The Tangled Trump-Russia Web Ensnares as Attorney Cohen’s Story Unfolds

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As if the tangled and muddled web of potential Russian collusion and conspiracy with Americans to interfere in the 2016 Presidential Election was not confusing enough, we now have the activities of President Trump’s former attorney and “fixer” Michael Cohen to further complicate matters.
Philip Ewing, security editor for National Public Radio (NPR) in Washington, has been following the Cohen situation as it unfolds. He notes there are three main elements. First, what documents should be turned over to federal agents and secondly, what roll, if any, did Cohen play in the Russia collusion matter and thirdly, did Cohen break any laws in his representation of major global corporations by promising access to the Trump Administration?
Ewing tries to break the events down to understandable terms for the average person. He shares with us his insights and expertise.
In early April 2018, the FBI executed a court-ordered search warrant on Cohen’s office, his home, and his hotel. Multiple records and electronic devices were seized. Federal Judge Kimba Wood has appointed a former judge to do a preliminary examination of these documents to determine which ones should be turned over to federal prosecutors and which should be sealed under the theory of “attorney-client” privilege.
These documents could be potential evidence against Michael Cohen is an array of possible federal criminal charges and could possibly link the President and others to nefarious activities.
Cohen also has been linked to various significant foreign notables who might be involved in potential collusion regarding the election. He either has been seen meeting with them or records indicate he has received substantial amounts of money from them, says Ewing.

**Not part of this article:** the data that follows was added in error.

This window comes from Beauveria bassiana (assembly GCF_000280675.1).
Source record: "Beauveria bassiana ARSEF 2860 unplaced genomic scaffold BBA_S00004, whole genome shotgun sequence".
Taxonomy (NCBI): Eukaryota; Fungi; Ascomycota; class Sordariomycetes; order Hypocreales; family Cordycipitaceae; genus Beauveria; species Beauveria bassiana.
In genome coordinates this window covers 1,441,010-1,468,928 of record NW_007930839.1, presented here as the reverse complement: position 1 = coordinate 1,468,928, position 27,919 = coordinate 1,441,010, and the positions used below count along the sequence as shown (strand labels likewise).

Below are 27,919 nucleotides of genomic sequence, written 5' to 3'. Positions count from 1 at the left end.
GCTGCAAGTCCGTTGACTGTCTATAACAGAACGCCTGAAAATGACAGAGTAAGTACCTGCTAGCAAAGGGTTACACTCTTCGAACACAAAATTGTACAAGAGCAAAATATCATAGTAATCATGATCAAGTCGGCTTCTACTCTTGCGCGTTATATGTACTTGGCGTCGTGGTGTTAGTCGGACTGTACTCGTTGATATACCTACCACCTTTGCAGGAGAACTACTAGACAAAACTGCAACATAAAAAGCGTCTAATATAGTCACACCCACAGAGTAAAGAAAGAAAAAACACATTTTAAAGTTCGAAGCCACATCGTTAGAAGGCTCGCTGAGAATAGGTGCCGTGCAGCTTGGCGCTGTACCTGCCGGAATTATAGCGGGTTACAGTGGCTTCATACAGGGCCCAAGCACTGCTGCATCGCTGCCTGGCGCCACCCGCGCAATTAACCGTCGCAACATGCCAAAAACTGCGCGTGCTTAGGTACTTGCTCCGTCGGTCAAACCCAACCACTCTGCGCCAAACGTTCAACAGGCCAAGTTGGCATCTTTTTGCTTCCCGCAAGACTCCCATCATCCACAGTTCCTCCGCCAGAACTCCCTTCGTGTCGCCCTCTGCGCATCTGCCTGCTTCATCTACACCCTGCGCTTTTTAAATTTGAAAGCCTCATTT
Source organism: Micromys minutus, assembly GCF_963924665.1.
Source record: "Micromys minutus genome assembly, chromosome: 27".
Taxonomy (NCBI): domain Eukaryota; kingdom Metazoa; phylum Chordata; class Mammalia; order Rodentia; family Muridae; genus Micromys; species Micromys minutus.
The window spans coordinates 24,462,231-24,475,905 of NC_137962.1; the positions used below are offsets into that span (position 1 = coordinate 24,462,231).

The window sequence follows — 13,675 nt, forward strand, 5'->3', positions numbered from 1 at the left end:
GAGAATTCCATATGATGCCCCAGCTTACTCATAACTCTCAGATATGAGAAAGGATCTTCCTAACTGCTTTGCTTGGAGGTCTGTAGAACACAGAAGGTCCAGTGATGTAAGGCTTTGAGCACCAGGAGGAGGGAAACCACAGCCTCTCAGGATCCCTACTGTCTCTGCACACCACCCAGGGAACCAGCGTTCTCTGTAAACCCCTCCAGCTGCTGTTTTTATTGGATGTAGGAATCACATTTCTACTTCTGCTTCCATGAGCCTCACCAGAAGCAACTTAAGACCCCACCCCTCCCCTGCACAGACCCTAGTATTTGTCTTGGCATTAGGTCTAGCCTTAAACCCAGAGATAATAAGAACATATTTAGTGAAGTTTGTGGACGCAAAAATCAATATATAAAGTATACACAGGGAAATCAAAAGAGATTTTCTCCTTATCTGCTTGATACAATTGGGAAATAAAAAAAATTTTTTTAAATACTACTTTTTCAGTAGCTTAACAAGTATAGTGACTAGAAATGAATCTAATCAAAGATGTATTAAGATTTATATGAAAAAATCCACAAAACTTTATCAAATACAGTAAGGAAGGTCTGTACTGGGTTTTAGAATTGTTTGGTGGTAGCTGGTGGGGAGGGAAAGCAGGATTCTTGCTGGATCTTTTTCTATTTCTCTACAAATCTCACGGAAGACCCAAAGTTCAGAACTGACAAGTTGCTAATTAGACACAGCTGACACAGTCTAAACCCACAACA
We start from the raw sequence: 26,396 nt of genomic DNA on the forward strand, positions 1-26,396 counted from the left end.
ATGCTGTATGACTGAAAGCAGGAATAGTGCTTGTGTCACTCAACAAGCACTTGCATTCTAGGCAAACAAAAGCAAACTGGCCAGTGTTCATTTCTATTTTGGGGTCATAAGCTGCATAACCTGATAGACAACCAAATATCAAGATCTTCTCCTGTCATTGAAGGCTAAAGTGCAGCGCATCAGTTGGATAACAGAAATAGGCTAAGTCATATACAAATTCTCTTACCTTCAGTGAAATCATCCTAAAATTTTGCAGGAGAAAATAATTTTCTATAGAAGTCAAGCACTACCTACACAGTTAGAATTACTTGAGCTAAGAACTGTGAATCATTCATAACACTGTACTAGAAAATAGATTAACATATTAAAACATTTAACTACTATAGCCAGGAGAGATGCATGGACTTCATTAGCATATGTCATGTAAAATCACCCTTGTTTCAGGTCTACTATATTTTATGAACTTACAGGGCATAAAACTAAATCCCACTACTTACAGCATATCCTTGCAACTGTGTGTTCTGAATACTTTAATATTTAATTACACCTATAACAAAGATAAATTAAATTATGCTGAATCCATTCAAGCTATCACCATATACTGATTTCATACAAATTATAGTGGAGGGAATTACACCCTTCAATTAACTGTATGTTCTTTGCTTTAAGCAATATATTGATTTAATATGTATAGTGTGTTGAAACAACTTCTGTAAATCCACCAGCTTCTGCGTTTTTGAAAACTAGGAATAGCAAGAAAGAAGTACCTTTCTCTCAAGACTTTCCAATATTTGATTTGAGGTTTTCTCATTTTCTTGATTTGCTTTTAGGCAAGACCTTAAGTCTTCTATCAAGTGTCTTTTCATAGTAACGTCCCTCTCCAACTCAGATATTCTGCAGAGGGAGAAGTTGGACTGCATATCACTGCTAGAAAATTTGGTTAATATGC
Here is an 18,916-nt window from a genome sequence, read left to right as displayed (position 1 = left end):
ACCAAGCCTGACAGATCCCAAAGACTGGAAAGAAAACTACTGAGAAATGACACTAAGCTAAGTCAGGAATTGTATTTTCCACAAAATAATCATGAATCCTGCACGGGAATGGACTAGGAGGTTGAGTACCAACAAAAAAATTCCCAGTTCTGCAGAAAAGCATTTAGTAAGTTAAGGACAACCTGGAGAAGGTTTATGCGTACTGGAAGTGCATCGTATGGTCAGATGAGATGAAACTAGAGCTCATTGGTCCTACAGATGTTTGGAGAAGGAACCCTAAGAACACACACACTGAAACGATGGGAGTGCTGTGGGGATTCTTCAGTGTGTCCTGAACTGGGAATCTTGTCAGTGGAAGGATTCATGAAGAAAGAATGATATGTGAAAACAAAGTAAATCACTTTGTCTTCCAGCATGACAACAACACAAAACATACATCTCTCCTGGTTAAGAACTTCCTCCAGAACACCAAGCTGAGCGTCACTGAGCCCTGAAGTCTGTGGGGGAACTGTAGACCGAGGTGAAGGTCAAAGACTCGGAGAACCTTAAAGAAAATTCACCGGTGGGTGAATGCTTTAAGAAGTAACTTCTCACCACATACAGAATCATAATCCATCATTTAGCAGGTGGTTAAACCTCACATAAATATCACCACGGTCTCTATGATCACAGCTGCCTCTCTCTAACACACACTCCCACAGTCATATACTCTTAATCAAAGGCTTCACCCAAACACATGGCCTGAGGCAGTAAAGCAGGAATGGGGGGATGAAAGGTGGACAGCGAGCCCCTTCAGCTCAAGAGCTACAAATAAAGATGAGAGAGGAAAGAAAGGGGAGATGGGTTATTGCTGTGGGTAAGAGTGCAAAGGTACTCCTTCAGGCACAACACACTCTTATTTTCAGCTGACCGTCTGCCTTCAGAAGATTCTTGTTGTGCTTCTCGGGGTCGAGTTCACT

Finally, Michael Avenatti, the attorney for Stormy Daniels (a woman who claims to have had an affair with Donald Trump), is trying to break a non-disclosure agreement so that his client can speak openly of her relationship with the President. He also has sued Michael Cohen and President Trump for defamation for alleged “untruths” that they have said against his client.
Recently, Avenatti has released a report indicating that Cohen has received large sums of money from various global corporations and a Russian oligarch for some type of access to the President or influence over him. These money transfers might open Cohen and others to additional criminal liabilities.
Meanwhile, the “Washington Post” reports that President Trump is fixated on the raid on Cohen’s properties and speaks negatively of it some 20 times a day. No one, currently knows, why the President is so concerned. Ewing discusses some possibilities with the Spectrum podcast.
He also describes the chasm between the painstakingly methodical approach of Special Counsel Robert Mueller and the political/public relations frenzy being stirred up by President Trump and his attorney Rudy Giuliani. Ewing says some people will always believe Mueller’s investigation is a “witch hunt” regardless of facts proven in a court of law.
Ewing is a veteran Washington reporter covering primarily security and military issues throughout his career. He is a graduate of the Scripps College of Communication at Ohio University and the E. W. Scripps School of Journalism.

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